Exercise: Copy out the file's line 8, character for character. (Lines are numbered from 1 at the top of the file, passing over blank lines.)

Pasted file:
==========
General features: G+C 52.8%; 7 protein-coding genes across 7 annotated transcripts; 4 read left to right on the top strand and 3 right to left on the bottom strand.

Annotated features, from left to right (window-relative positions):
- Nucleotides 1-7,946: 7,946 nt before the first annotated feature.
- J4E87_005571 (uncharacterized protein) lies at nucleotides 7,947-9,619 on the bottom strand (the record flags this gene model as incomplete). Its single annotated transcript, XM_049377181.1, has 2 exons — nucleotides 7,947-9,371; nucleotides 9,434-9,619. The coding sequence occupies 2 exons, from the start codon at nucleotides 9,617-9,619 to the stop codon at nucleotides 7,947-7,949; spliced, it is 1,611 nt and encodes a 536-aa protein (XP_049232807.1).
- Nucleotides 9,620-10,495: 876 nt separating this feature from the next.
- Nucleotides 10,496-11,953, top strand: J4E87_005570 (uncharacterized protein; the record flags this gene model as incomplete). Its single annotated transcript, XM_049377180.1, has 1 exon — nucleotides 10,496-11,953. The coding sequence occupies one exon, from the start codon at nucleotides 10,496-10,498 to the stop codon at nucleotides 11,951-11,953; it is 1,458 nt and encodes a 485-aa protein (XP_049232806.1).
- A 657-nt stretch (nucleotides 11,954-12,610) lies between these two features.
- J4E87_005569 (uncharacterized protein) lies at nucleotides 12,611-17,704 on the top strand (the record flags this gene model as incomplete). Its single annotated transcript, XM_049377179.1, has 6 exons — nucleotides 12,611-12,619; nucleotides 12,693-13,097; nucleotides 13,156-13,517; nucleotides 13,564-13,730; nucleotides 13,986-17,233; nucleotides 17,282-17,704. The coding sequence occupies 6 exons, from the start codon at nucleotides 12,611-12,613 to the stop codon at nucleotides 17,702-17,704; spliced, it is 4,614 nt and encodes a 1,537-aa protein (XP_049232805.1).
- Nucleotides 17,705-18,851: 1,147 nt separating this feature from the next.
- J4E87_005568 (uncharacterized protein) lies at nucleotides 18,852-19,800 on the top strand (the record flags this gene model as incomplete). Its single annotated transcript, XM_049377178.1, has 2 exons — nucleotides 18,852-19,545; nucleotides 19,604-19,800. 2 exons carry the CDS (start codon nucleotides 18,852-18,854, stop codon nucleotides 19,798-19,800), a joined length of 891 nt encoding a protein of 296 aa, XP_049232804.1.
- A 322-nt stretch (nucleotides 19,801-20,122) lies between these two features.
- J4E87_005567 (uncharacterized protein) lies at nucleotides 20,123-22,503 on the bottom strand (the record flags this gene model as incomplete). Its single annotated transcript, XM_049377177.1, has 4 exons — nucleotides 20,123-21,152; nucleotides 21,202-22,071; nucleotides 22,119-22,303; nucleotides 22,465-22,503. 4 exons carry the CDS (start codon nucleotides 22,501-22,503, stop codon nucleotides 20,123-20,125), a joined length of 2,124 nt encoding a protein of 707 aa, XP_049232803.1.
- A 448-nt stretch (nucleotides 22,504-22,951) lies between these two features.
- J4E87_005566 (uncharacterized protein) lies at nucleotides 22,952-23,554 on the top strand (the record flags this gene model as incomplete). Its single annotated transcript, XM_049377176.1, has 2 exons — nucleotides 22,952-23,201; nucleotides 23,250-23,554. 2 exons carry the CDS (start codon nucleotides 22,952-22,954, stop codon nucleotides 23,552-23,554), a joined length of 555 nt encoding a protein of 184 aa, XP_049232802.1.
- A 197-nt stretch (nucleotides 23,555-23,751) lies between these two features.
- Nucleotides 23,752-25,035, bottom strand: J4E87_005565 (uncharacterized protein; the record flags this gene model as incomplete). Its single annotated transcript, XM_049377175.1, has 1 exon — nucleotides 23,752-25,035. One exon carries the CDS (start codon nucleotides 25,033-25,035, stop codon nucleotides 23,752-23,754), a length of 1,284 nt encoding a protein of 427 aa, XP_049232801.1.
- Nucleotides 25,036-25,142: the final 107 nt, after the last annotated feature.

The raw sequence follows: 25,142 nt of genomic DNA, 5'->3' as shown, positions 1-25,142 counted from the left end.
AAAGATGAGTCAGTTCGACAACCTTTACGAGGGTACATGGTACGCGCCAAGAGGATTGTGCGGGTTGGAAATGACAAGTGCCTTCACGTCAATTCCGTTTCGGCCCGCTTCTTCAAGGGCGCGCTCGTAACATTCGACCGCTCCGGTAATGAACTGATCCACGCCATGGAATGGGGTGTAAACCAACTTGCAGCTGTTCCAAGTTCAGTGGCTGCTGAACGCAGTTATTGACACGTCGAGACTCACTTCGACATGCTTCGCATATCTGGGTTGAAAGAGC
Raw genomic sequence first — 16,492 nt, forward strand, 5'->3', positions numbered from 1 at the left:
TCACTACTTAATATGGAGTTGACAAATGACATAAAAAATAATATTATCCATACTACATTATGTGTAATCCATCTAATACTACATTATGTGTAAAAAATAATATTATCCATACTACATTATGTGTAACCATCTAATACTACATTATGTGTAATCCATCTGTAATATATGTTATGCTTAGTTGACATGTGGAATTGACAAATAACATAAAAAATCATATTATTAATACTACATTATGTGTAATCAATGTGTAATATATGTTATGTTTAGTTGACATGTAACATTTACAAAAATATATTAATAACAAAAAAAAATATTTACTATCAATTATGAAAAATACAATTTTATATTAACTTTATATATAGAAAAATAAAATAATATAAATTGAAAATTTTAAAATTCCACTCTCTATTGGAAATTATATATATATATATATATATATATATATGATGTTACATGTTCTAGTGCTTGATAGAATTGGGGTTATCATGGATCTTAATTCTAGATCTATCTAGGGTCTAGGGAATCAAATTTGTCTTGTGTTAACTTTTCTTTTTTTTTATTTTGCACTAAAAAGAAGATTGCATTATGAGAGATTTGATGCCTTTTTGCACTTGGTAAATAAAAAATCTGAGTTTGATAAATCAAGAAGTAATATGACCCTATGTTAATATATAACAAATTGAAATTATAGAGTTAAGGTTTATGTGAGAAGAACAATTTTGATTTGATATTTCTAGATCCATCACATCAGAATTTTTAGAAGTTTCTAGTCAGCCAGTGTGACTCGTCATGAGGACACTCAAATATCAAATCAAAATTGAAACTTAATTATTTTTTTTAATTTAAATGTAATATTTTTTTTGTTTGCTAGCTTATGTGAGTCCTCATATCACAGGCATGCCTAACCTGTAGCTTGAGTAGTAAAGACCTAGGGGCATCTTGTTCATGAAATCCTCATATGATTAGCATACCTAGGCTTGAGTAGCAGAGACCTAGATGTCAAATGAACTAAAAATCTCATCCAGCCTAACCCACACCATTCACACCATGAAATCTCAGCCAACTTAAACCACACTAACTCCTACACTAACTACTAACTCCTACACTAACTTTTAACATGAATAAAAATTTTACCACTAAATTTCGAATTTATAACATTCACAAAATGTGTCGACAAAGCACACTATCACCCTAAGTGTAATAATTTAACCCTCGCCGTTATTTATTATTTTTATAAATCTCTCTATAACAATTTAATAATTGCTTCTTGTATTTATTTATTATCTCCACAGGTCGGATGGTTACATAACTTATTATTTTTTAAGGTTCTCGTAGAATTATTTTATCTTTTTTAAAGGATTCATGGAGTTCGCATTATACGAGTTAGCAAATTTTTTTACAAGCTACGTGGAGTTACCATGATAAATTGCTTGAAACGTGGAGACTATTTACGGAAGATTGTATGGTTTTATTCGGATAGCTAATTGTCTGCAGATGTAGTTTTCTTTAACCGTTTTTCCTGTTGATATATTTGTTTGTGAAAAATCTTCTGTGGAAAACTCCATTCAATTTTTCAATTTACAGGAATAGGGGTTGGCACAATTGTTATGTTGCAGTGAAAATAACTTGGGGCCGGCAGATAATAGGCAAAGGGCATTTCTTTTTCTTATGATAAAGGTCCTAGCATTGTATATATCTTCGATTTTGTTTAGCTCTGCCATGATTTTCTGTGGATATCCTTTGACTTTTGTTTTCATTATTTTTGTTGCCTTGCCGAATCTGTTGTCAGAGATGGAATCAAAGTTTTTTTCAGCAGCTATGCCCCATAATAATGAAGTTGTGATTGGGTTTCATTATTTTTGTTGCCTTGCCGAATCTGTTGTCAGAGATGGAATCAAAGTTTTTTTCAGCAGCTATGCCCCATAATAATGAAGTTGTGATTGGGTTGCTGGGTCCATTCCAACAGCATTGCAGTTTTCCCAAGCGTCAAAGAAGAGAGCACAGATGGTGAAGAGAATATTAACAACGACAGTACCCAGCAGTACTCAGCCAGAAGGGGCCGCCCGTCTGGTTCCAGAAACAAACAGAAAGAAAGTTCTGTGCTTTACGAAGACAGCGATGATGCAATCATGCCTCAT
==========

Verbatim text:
- J4E87_005569 (uncharacterized protein) lies at nucleotides 12,611-17,704 on the top strand (the record flags this gene model as incomplete). Its single annotated transcript, XM_049377179.1, has 6 exons — nucleotides 12,611-12,619; nucleotides 12,693-13,097; nucleotides 13,156-13,517; nucleotides 13,564-13,730; nucleotides 13,986-17,233; nucleotides 17,282-17,704. The coding sequence occupies 6 exons, from the start codon at nucleotides 12,611-12,613 to the stop codon at nucleotides 17,702-17,704; spliced, it is 4,614 nt and encodes a 1,537-aa protein (XP_049232805.1).